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The US: Belief in antisemitic stereotypes nearly doubles

20% say Jews have “too much power,” the ADL survey found.

A woman holds a sign opposing antisemitism at a rally. Credit: AndriiKoval/Shutterstock.
A woman holds a sign opposing antisemitism at a rally. Credit: AndriiKoval/Shutterstock.

The number of people in the U.S. who harbor extensive prejudice against Jews has doubled since 2019 and reached the highest level in decades, according to a comprehensive study the Anti-Defamation League released on Thursday.

“ADL has been conducting these attitude surveys since the 1960s, and in some respects, this one is the most alarming,” said ADL CEO and National Director Jonathan Greenblatt in a press release.

The survey asked more than 4,000 U.S. adults about anti-Jewish tropes. Twenty percent of respondents—a proportion the equivalent of 52 million persons among the total population—agreed with six or more of the 11 anti-Jewish statements presented to them.

The findings represent a rise of 9 percentage points from the 11% measured in 2019.

Twenty percent of respondents say Jews have “too much power” in the U.S. Twenty-one percent agree with the statement that Jews “don’t care about anyone other than themselves,” and 53% say that Jews will go out of their way to hire other Jews.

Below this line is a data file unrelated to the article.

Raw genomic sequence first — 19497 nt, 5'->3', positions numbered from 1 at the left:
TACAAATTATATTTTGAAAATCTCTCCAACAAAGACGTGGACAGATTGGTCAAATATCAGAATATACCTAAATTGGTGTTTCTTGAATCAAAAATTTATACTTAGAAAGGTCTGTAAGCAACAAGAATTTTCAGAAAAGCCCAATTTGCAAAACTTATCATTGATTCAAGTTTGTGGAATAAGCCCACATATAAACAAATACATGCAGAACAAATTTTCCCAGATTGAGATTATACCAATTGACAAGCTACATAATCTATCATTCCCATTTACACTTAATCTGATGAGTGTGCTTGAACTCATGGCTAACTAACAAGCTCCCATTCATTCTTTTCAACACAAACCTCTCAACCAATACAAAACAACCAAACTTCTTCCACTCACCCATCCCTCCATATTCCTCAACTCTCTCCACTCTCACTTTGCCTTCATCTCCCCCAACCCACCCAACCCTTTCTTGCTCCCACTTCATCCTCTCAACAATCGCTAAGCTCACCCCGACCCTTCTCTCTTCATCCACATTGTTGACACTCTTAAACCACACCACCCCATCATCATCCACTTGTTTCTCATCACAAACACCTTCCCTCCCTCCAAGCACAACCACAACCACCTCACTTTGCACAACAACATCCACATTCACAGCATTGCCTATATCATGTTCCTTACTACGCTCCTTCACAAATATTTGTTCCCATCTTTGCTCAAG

“These findings reveal substantial beliefs that Jews are too powerful, selfish and insular,” Greenblatt said.

A high number of those surveyed harbor extremely negative views about Israel and people who support Israel. Eighteen percent say they are uncomfortable spending time with a pro-Israel person. It was also found that younger adults hold significantly more negative sentiments towards Israel and its supporters.

“Those of us on the front lines have expected such results for a while now—and yet the data are still stunning and sobering: There is an alarming increase in antisemitic views and hatred across nearly every metric—at levels unseen for decades,” said Greenblatt. “From Pittsburgh to Charlottesville to the near-daily harassment of Jews in our greatest cities, antisemitic beliefs lead to violence. I hope this survey is a wake-up call to the entire country.”

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